HISTORY IN THE MAKING ON A ROYAL DAY AT EPSOM: Four days after her coronation in 1953, The Queen saw her colt, Aureole, beaten into second in the Derby by Sir Gordon Richards. Now racing’s modern knight, Sir Michael Stoute, can raise the royal flag over Epsom for the first time since the king’s Minoru beat Bayardo in 1909.
HERE COMES THE JUDGE AND IT’S CARLTON HOUSE: As if you didn’t know, the Queen’s horse is Carlton House, subject of an injury scare in a week of Derby drama, which has had a High Court judge deciding who should ride the Irish favourite, Recital. Today your tipping judge, Daqman, has no hesitation. It’s Carlton House. Banker. 
‘DASH’ DERBY WARM-UP AT 20.0 BETDAQ VALUE: Jackpot-king Daqman tilts at the layers with 20.0 and 19.5 Betdaq-value bets in the 40mph Epsom Dash, a hot Derby prelude over the fast five furlongs.
50-1 SHOT PRIMED FOR OPENING SHOCK: And he has a fearless 52.0 start to Derby day with a golden shot in the opening handicap.
IT’S A LAY DOWN SAYS DAQMAN: With three lays in a row, and a record of ‘stopping’ hot favourites at the big meetings, Daqman lays into another one this afternoon.
We are not amused. I’m still calling House though there have been times when I thought his number was up. It’s been a week for kicking the corgis but I expect to see cricket-loving Sir Michael Stoute hit his Derby six this afternoon, 30 years on from Shergar.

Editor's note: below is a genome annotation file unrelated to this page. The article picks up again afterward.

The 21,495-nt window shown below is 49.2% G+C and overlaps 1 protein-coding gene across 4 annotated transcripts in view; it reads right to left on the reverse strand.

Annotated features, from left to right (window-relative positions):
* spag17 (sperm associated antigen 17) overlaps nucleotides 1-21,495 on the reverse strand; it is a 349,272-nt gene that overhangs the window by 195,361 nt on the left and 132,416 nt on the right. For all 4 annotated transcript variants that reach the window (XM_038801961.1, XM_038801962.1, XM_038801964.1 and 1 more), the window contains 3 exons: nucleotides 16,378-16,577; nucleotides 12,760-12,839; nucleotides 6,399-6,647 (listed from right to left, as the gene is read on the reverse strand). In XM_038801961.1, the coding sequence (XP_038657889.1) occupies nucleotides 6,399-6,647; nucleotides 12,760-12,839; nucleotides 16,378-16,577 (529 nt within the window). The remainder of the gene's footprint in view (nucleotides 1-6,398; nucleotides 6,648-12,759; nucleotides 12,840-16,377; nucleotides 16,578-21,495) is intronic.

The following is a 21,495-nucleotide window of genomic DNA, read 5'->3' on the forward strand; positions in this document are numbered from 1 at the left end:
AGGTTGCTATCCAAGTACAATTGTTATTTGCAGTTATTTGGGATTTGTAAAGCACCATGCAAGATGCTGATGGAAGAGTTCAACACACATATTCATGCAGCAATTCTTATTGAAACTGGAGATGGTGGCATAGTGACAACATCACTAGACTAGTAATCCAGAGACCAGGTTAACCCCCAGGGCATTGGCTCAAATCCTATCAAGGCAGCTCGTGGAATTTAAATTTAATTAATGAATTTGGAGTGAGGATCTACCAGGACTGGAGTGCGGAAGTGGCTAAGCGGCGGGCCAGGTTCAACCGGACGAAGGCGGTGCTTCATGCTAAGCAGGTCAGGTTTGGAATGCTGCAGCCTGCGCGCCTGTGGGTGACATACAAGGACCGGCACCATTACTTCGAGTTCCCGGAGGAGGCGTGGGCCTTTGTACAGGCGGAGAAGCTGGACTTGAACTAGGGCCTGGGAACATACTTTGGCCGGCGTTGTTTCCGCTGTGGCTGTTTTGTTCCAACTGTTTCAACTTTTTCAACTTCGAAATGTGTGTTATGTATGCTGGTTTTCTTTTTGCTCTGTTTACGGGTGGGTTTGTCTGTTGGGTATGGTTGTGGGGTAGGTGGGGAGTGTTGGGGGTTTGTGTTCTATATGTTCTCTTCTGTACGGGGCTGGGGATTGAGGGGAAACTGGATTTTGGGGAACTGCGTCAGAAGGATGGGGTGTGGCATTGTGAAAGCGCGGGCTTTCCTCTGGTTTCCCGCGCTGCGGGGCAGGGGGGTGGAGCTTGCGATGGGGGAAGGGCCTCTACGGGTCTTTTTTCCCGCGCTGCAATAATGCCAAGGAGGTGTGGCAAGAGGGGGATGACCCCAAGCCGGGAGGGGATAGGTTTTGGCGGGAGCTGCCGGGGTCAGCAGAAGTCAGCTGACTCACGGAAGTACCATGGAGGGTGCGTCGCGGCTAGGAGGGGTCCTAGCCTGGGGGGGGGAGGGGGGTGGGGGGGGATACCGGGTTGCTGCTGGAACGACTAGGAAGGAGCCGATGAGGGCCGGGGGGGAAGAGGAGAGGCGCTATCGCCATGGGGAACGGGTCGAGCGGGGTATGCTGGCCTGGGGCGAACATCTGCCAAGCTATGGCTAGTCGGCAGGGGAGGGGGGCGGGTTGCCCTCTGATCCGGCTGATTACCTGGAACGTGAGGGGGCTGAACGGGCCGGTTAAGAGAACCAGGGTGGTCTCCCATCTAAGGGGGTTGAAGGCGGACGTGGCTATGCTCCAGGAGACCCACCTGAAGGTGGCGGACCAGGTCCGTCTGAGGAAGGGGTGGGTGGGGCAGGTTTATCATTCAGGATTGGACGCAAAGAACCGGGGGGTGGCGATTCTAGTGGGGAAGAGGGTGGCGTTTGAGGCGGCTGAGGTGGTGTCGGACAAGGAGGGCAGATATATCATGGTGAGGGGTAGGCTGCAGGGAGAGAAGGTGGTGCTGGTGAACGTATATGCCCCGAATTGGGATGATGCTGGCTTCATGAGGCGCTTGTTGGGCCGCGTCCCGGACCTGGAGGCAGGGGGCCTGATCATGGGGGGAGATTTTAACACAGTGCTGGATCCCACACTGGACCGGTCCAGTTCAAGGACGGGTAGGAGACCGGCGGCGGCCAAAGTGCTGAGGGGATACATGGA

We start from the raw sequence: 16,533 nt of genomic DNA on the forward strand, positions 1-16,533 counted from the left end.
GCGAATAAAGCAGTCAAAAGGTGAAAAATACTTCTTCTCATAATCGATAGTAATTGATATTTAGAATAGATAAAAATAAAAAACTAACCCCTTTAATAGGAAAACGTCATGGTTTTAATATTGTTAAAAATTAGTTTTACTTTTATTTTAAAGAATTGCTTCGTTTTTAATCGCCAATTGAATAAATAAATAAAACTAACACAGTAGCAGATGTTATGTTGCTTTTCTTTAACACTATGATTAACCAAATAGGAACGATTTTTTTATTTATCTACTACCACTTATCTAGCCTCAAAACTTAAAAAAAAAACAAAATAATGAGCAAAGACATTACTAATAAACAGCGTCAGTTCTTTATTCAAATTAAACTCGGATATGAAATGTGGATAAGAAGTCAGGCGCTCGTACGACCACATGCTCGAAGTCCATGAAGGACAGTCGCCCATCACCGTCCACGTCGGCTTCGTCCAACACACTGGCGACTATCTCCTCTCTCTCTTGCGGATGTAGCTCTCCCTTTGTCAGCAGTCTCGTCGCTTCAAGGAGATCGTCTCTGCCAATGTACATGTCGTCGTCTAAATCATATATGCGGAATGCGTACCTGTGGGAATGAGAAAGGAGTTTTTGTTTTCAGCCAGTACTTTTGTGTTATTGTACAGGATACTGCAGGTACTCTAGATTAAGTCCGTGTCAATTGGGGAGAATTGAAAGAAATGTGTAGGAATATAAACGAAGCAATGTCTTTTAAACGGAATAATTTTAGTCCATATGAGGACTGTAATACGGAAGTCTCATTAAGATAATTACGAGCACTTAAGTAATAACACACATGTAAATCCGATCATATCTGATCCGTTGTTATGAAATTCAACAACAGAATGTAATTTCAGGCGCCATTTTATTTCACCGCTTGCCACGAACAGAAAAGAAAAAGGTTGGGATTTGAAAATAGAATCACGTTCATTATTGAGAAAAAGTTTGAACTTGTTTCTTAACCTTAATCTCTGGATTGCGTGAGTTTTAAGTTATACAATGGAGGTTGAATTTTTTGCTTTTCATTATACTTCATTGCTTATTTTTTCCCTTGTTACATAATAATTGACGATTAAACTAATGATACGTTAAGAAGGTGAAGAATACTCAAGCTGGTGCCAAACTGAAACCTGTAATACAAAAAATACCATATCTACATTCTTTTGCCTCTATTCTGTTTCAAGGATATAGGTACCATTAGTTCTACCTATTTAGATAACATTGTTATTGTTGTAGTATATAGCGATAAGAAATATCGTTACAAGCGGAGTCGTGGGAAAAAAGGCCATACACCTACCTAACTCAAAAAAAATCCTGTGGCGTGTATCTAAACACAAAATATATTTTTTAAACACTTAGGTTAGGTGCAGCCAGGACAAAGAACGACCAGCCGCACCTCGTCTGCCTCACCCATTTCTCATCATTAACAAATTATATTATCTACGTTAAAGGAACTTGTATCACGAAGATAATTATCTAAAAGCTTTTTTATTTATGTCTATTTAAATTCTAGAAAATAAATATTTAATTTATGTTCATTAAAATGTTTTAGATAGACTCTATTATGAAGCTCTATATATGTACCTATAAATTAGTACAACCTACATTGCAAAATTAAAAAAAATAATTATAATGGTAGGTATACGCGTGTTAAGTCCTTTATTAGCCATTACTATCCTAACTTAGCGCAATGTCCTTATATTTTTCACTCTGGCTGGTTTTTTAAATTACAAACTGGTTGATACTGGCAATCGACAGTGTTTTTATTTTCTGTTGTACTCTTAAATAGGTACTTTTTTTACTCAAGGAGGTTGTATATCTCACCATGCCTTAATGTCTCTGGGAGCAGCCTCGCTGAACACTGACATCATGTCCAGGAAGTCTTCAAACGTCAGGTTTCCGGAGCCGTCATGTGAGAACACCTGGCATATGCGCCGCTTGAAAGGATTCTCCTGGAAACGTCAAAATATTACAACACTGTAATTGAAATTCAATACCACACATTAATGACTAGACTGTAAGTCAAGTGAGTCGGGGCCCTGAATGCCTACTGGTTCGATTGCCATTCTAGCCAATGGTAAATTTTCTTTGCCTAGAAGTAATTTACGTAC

Carlton House, following Shahrastani, Kris Kin, North Light and Worforce, would equal the Derby record of Stoutie’s great idol, Vincent O’Brien, who deserved the same racing knighthood as the perpetuator of the Northern Dancer breed upon which so many great modern horses are founded.

Injury scares are the norm in National Hunt racing, rarer on the Flat, but the occasional knobbly knees and minor cuts are part and parcel of preparing a horse for any race. The only thing that can stop Carlton House now is a dark horse, possibly discounted from the trials, like the 20-1 winner of the Oaks yesterday.

I was second and third in that Oaks (if Dettori hadn’t dropped his hands) but, on a hot summer’s day, we failed to catch a filly called Dancing Rain, winner only of her maiden. As I say, we are not amused.

1.40 Epsom: Another damper here, Rain Mac, could upset my outsider, Great Shot, whose trainer, Sylvester Kirk, sprang a 16-1 surprise two years ago. For one that goes with the pace, he is claimed off to achieve a featherweight, with a switchback win (at Lingfield) to his name and nicely drawn in stall 5.

Only one winner of this has come from the three highest stalls, so the 52.0 offers on Betdaq look immense, based on a probability assessment of the seven remaining horses.